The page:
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Wednesday, Apr 16, 2014

The Lost Art of Catechesis

April 21, 2010|10:19 am

Eighty-three-year-old theologian J.I. Packer recently spoke at St. Matthews Episcopal Church in Dallas. There, Packer, one of Time Magazine’s 25 “most influential evangelicals,” said, “We are drifting back into paganism.”

Packer’s latest book, written with Gary Parrett, underscores what he thinks is missing. The book, entitled Grounded in the Gospel: Building Believers the Old-Fashioned Way, explores the church’s need to make catechesis an important part of its life once again.

For those unfamiliar with the term, catechesis is, according to Packer and Parrett, “the church’s ministry of grounding and growing God’s people in the Gospel and its implications for doctrine, devotion, duty and delight.”

There is generally need for three distinct forms of catechetical ministry. They say it’s protocatechesis, which refers to teaching what many today would call “seekers” or what the ancients called “inquirers”; catechesis proper, which refers to the formal work of preparing children or adult converts for baptism or confirmation; and ongoing catechesis, which is the never-ending teaching and formation of believers.

Packer and Parrett point out the fact that catechism has always been an important part of transferring the faith. The authors look at Old Testament precursors to catechism, New Testament examples, and then the use it in light of the early church. Although the practice was largely neglected in the Middle Ages, the Reformers emphasized the need for its revival.

Writing in 1548 to the Lord Protector of England, John Calvin emphatically stated, “Believe me, Monseigneur, the Church of God will never be preserved without catechesis.” In the years which followed, both Catholics and Protestants revived the practice and saw it as one of the most obvious and basic duties of the church.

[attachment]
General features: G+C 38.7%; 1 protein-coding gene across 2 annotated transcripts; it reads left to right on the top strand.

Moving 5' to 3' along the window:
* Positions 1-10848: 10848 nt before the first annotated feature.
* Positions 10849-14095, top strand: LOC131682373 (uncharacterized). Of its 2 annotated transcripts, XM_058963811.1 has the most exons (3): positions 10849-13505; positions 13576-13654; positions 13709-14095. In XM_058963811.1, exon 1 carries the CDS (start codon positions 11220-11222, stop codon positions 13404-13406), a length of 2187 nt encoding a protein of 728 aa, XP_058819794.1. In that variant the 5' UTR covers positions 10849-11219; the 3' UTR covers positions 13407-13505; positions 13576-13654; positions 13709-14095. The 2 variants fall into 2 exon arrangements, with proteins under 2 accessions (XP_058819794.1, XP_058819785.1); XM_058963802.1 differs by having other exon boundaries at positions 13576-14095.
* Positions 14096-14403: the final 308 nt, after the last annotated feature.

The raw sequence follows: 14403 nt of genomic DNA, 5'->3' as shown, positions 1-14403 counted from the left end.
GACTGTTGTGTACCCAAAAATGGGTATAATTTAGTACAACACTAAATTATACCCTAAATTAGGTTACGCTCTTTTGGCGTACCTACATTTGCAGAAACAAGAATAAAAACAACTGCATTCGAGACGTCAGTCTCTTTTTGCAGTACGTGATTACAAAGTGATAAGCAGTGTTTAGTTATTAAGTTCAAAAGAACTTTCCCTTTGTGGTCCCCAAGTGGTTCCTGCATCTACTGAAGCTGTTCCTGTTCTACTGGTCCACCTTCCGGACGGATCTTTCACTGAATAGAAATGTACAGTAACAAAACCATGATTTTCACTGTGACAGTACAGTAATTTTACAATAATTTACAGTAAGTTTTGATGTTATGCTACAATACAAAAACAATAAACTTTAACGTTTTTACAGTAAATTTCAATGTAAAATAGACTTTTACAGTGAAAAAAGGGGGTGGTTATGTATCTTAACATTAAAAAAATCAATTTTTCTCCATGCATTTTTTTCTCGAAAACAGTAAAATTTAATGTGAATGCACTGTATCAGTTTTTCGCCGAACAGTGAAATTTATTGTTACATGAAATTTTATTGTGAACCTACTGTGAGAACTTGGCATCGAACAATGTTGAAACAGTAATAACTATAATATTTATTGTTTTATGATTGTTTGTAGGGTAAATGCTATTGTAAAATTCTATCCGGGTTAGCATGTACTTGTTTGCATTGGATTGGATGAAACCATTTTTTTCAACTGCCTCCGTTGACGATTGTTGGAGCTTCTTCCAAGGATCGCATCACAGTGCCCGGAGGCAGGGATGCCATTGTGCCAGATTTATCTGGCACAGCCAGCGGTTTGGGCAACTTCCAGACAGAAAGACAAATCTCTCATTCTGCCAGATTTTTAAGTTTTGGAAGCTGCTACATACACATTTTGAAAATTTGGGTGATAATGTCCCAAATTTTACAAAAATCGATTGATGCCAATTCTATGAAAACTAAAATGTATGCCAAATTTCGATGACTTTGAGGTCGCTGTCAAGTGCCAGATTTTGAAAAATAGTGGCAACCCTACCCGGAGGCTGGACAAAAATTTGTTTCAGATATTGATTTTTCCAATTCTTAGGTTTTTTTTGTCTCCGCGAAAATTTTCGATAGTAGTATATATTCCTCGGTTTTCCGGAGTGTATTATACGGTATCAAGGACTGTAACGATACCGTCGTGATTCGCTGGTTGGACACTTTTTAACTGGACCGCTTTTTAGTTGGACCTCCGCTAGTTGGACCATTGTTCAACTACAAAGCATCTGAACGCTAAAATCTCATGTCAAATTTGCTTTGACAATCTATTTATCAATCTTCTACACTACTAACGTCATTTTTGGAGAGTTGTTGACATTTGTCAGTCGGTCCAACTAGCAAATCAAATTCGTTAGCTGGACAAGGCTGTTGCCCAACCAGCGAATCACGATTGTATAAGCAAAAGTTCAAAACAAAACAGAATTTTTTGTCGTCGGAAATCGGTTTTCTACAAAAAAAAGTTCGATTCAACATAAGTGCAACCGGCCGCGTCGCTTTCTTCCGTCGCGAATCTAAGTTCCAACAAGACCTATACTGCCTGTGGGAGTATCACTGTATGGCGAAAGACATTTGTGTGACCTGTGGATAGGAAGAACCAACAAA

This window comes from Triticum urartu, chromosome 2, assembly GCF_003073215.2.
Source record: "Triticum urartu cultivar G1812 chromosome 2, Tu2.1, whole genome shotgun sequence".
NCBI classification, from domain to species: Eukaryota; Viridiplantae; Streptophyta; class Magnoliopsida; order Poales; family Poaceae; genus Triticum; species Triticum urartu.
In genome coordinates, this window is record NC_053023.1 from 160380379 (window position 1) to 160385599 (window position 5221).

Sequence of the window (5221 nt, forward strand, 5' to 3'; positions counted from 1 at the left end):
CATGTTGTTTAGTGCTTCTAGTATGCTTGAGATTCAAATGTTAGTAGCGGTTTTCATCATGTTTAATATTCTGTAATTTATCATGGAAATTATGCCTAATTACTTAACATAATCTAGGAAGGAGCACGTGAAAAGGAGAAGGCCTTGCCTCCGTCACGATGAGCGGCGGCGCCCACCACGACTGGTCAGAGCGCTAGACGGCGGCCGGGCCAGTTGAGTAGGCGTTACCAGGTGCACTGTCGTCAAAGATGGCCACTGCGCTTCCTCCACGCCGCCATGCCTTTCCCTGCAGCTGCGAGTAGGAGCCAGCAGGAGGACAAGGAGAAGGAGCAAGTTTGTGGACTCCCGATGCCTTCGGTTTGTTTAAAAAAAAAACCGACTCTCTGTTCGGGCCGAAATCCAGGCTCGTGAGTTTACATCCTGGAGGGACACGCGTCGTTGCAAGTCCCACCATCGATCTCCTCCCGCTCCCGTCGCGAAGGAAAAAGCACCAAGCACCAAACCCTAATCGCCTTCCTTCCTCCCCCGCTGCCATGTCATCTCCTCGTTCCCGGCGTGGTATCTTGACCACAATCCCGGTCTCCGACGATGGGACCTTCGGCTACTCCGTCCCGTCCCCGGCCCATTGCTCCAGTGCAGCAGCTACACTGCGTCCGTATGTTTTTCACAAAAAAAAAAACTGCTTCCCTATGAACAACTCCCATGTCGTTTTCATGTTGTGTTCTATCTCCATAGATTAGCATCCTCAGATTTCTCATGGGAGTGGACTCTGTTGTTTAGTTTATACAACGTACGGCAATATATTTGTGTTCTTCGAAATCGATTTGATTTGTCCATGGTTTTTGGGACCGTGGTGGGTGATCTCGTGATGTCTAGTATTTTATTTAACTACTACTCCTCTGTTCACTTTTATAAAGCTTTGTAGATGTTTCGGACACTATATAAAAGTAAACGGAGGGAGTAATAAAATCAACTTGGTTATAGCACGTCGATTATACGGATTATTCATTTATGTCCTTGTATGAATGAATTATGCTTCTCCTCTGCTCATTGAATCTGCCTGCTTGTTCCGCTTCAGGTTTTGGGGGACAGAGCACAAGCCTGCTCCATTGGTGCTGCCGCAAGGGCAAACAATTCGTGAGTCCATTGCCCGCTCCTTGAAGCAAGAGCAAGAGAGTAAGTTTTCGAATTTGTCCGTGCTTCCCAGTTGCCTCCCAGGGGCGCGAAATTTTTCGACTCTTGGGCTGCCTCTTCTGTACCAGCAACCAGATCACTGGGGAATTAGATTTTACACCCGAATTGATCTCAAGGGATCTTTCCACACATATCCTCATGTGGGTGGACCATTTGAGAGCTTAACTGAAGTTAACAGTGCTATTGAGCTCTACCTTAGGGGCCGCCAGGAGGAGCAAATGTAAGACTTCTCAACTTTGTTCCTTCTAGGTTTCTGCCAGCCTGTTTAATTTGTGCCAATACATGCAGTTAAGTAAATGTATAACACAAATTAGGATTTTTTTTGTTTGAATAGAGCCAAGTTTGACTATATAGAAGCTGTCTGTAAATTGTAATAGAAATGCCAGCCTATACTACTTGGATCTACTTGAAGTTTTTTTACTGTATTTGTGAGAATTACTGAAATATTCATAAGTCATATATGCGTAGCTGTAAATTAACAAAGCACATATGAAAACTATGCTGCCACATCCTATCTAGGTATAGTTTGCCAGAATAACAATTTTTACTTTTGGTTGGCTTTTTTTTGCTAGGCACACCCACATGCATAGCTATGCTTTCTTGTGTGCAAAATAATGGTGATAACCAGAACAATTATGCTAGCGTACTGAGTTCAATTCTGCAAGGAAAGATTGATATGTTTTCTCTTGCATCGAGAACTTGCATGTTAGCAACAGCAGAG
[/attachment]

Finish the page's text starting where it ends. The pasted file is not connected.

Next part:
Sadly, today, in most parts of the church, the practice has been abandoned. Many even view the word “catechesis” with suspicion, like it is some alien practice. The authors write, however, “We are persuaded that Calvin had it right and that we are already seeing the sad, even tragic, consequences of allowing the church to continue uncatechized in any significant sense...[T]he recovery of significant catechesis [is] a nonnegotiable practice in specifically evangelical churches.”

While the authors make it clear that churches need to re-discover catechesis, they don’t leave us hanging without a plan to help them do it. They discuss what topics churches should cover in catechesis, and they describe how people can champion the cause of catechism in their congregations. In other words, Packer and Parrett give us the tools and the blueprint we need to move forward.

Especially nowadays, when young believers are likely to pick and choose which aspects of the faith they find most convenient or cool-much like they’d pick and choose a download for their iPod-we desperately need to teach a holistic understanding of the faith, from Genesis to Revelation.

Packer is right on. Passing the baton of faith to the next generation may depend on our heeding his message.

From BreakPoint, March 31, 2010, Copyright 2010, Prison Fellowship Ministries. Reprinted with the permission of Prison Fellowship Ministries. All rights reserved. May not be reproduced or distributed without the express written permission of Prison Fellowship Ministries. “BreakPoint®” and “Prison Fellowship Ministries®” are registered trademarks of Prison Fellowship
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